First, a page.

Moat Logic: Up 26% YTD, Berkshire Rated Cheaper

| About: Berkshire Hathaway (BRK.B)

By Carla Fried

While Facebook (NASDAQ:FB) saw its share price soar above Morningstar's estimate of fair value in the third quarter-and thus got kicked out of the value driven Van Eck Wide Moat Focus ETF (NYSEARCA:MOAT) -- Berkshire Hathaway (NYSE:BRK.B) moved in the other direction.

The Moat ETF holds companies deemed to have developed high barriers to entry to deter competition, the very sort of company Warren Buffett looks to invest in. Some of the stocks in the ETF are also Moats with big dividend yields.

The Berkshire conglomerate started the third quarter selling at a 12% discount to Morningstar's estimate of fair value. Back in June that earned Berkshire the last spot in the Van Eck Wide Moat Focus ETF that holds the 20 stocks in Morningstar's Wide Moat index that have the biggest discount between fair value and current price at the time of the quarterly rebalancing.

Fast forward to last week, when the index was rebalanced for the fourth quarter, and Berkshire is now the fifth cheapest stock in the bunch, selling at an 18% discount to its per share fair value estimate. (For the record, the four cheaper stocks in the ETF at the beginning of the quarter are Exelon Corp (NYSE:EXC), Western Union (NYSE:WU), Express Scripps (NASDAQ:ESRX), and Weight Watchers International (NYSE:WTW).)

Berkshire's widening discount wasn't a function of a falling stock price in the third quarter. That said, Berkshire's standout 2013 slowed a bit relative to the S&P 500 in the third quarter:

BRK.B Chart

BRK.B data by YCharts

Still, year-to date Berkshire's 26% price gain is eight points ahead of the S&P 500.

The reason Berkshire now shows up at a steeper discount to fair value is because Morningstar just raised its fair value estimate on the B shares from $138 to $144. Morningstar uses a "sum of the parts" methodology to assign values to Berkshire's disparate business units. The insurance unit got a small bump-up in its worth based on Morningstar upping its assumptions on the expected investment returns for that slice of the Berkshire pie over the near and medium term.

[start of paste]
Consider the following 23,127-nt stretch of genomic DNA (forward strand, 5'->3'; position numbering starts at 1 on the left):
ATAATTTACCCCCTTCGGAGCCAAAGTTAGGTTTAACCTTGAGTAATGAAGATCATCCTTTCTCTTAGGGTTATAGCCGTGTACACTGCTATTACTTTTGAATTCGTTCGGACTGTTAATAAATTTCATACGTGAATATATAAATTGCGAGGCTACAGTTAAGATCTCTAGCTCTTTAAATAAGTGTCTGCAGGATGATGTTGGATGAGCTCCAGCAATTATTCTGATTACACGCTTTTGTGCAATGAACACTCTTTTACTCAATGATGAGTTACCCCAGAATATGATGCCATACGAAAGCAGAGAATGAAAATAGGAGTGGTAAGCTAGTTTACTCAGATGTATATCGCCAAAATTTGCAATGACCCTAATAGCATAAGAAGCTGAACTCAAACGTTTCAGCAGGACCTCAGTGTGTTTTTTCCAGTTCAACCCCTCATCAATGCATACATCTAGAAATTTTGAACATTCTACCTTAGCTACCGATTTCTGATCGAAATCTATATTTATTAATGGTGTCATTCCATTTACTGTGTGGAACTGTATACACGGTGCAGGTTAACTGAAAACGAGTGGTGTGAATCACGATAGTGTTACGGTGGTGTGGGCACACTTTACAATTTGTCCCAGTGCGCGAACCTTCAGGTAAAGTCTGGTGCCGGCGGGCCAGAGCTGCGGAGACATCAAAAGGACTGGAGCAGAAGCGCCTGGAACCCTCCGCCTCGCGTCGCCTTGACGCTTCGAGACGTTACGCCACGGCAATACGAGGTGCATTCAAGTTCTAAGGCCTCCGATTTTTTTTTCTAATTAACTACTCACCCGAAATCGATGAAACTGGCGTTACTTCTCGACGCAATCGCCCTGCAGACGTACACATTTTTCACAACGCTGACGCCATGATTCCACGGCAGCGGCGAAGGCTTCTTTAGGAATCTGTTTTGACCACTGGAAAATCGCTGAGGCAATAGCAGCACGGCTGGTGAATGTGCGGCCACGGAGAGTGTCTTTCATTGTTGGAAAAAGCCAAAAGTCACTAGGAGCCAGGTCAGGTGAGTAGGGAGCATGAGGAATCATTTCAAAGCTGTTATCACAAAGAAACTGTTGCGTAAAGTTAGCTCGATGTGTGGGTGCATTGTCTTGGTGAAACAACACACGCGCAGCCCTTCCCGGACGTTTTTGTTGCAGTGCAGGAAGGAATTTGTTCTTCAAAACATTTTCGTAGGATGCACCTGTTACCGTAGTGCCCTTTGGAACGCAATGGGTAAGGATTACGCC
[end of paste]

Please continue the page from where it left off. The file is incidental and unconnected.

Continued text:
The railroads/utilities/energy side of Berkshire's business is the big catalyst to the higher fair value estimate. Morningstar boosted its valuation for that broad segment by nearly 10%, including a 22% spike in the expected contribution from MidAmerican Energy Holding Company.

Morningstar's new fair value price works out to 1.7x book value on the B shares, a steep climb from the current level:

BRK.B Price / Book Value Chart

BRK.B Price / Book Value data by YCharts

The last time Berkshire sold at that valuation was prior to the financial crisis. On a few important metrics, Berkshire has moved well ahead of where it was five years ago, suggesting 1.7 isn't exactly a stretch.

BRK.B EPS Diluted TTM Chart

BRK.B EPS Diluted TTM data by YCharts

Rather, Berkshire Hathaway seems to have a legacy cloud hovering over it. Sure, there's the question of who will handle the capital allocation decisions after Buffett and Charlie Munger. But both gentlemen have spent the past few years adding on important pieces -- think MidAmerican, BNSF and Lubrizol -- that will continue to spit out earnings long past any individual's retirement or expiration date. And right now the sum of all those parts is trading at a share price that is just 1.3 times book value.

Disclosure: I have no positions in any stocks mentioned, and no plans to initiate any positions within the next 72 hours. I wrote this article myself, and it expresses my own opinions. I am not receiving compensation for it. I have no business relationship with any company whose stock is mentioned in this article.